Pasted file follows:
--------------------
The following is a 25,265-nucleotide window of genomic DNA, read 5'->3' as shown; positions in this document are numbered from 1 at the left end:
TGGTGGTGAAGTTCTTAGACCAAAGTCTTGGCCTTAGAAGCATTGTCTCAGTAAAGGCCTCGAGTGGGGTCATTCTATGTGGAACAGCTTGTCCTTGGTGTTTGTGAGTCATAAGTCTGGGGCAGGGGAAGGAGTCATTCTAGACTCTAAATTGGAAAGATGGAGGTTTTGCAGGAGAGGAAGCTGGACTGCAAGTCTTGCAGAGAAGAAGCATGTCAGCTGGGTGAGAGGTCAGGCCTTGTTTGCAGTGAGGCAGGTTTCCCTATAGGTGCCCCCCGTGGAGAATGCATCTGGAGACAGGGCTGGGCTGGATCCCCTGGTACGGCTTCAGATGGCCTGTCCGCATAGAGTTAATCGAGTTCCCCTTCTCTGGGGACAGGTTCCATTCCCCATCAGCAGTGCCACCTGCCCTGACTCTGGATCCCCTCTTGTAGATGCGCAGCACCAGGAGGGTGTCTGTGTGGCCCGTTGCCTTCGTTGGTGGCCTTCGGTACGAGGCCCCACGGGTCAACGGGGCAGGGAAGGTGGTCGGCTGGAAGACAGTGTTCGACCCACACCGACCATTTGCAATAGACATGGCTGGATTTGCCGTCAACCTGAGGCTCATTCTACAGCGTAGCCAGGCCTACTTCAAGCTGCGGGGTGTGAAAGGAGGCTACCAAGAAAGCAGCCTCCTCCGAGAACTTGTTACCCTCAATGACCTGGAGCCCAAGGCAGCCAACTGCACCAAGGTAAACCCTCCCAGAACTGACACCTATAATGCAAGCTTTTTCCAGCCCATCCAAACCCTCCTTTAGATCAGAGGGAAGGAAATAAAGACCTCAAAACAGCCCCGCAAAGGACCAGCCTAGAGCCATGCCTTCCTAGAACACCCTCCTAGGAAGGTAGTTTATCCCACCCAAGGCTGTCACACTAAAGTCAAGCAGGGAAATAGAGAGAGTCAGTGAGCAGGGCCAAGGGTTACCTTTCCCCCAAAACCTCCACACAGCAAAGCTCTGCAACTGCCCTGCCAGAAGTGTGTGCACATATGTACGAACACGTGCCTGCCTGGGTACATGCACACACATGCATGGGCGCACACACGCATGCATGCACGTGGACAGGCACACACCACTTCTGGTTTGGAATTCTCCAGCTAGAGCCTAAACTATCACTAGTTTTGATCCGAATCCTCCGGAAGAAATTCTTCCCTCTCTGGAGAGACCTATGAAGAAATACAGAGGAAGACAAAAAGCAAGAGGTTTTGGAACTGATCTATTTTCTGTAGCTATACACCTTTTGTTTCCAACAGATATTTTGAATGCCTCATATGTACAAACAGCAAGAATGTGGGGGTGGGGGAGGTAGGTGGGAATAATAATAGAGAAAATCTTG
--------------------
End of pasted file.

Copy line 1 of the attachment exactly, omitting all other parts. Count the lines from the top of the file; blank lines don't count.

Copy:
The following is a 25,265-nucleotide window of genomic DNA, read 5'->3' as shown; positions in this document are numbered from 1 at the left end: